However, locals would argue that it’s slightly more complicated than this. To make it easier to understand, we will discuss the neighborhoods in the following manner: the Old Town area, the Coastal Strip (divided into the Old Boulevard and New Boulevard regions), the Inner City (by its major streets), and the Suburbs.
Perhaps the most popular place in all of Batumi is the Old Town. It is rich with history, and a vibrant diverse community lives here, including Turkish, Russian, and Greek diasporas. Filled with narrow streets and old Italian style neighborhoods (2-3 story houses surrounding a large yard) as well as popular cafes and restaurants, the Old Town combines history with modern city life.
The most popular place in Old Town is Piazza Square, an Italian style open air public square, which features a large clock tower, and is surrounded by restaurants, pubs, hotels, and souvenir shops. A unique feature of Piazza Square is a 106 sq m. central mosaic, which is the largest figurative marble mosaic in Europe. The artist is a Swiss-Georgian designer, Natali (Natalia) de Pita Amirejibi.
During the summer season, the Old Town is bustling with activity as tourists roam the narrow streets, restaurants spill out onto the sidewalks, and various street musicians perform their acts. At night some streets remain lit up by various pubs, though most of the area is relatively peaceful at night. Most of the popular expat gathering spots are located in the Old Town area.
Another interesting area in Old Town is Kutaisi street, or as locals call it, “little Turkey”. This is the place where the majority of the Turkish diaspora lives. The street has many restaurants which offer authentic Turkish food, various massage parlours, and shisha (also known as “chili” or “hookah”) bars. There is also a functional mosque located in this area, which plays the call to prayer throughout the day.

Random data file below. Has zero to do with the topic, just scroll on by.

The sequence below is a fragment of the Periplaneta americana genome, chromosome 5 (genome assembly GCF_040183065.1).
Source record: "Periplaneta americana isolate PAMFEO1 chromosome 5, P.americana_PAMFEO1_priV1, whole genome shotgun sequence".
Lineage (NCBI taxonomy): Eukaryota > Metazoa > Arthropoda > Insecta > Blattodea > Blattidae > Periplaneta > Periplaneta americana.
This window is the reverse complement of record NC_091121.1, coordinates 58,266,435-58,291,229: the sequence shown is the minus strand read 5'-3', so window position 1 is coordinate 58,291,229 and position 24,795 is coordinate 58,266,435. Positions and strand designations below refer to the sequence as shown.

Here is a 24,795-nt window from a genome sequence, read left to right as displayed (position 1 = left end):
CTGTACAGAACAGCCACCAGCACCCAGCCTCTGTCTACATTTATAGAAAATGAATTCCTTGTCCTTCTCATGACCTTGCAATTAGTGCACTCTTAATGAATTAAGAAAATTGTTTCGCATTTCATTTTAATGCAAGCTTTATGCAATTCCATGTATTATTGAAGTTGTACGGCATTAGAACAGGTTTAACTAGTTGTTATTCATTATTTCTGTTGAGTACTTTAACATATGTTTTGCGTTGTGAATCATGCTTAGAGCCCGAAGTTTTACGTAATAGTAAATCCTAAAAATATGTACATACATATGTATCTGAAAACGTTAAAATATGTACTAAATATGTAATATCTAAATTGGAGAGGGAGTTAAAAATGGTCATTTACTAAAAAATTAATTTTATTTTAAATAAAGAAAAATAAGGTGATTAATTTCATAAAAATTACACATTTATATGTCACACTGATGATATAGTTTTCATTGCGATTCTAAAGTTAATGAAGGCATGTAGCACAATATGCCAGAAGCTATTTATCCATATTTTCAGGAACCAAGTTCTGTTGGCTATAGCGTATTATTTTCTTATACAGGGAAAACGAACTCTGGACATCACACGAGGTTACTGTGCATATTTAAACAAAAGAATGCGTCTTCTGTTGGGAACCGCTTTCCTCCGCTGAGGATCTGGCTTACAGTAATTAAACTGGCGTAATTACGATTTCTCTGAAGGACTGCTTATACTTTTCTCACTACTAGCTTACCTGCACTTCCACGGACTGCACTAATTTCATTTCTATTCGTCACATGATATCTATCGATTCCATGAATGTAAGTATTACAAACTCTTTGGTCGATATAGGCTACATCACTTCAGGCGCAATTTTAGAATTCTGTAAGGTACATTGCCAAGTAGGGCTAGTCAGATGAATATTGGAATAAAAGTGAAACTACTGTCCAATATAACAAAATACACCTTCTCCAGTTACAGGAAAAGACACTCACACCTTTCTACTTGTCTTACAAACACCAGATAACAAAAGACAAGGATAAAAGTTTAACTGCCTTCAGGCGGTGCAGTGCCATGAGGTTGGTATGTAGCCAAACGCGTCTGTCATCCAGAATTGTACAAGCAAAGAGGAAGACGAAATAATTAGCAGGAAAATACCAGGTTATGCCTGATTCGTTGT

Pros of living in the Batumi Old Town area:
- Cultural center of Batumi
- Central area for nightlife/restaurants
- Very close to the beach and boulevard
- Great sense of community
- Many small markets for grocery shopping
- Aging architecture might need repairs
- Certain streets can be loud at night
- Parking is often a nightmare on the tight streets
- Finding a decent, well equipped condo can be quite difficult
The Jewel of Batumi is its beach and the coastal boulevard spanning the full length of the city, which is over 7 kilometers. It is the most developed area of the city due to its proximity to the sea. There are 4 main streets running parallel to the beach. These are Gogebashvili street, Rustaveli Avenue, Khimshiashvili Street, and Lech & Maria Kaczynski Street.
For easier navigation and understanding, these areas can be divided into two distinct parts: the Old Boulevard (Gogebashvili Street, Rustaveli Ave, and part of Khimshiashvili Street) and the New Boulevard (Khimshiashvili Street and Lech & Maria Kaczynski Street). As these streets, which span the entire length of the city, run parallel to the seaside, living here is very advantageous due to the fact that you can get easy access to most of Batumi.
This part of the city is always full of life, as it contains most of what the city has to offer in terms of entertainment. The area contains many popular hangout spots for locals and expats alike, including restaurants, pubs, cafes, and casinos. During the summer months, it is usually crawling with tourists at every corner.
The Old Boulevard area is the most prestigious place to live in the whole city, and it has well-developed infrastructure to ensure comfort and convenience. There are many newly finished premium apartment towers right on the edge of the boulevard, just a few dozen meters away from the sea, so getting some fresh air or going for walks anytime of the day is never a problem when you live in this area. Notable attractions for this part of the boulevard include Miracle Park, Calisthenics Park, Alphabet tower, Octopus cafe, Batumi pier, and the Japanese garden, all of which are located along the boulevard, reachable by a few minutes of walking.
The Old Boulevard is separated from the Old Town district by only one street, which means you have somewhat easy access to all the services in this other central region of the city, including banks, shopping centers, and grocery shops. The majority of the Batumi expat community lives here, most notably in the Porta towers, located at the intersection of Gogebashvili Street and Rustaveli Avenue, as well as at Alliance Privilege complex at the other end of the Old Boulevard, close to Pioneer Park. This park, which has a rich history and features a fishing lake, is another central location for gathering and relaxation.
Pros of living in the Old Boulevard area:
- Very close to the beach
- Also a central area for nightlife, going out, or sightseeing
- Central location with easy access to rest of the city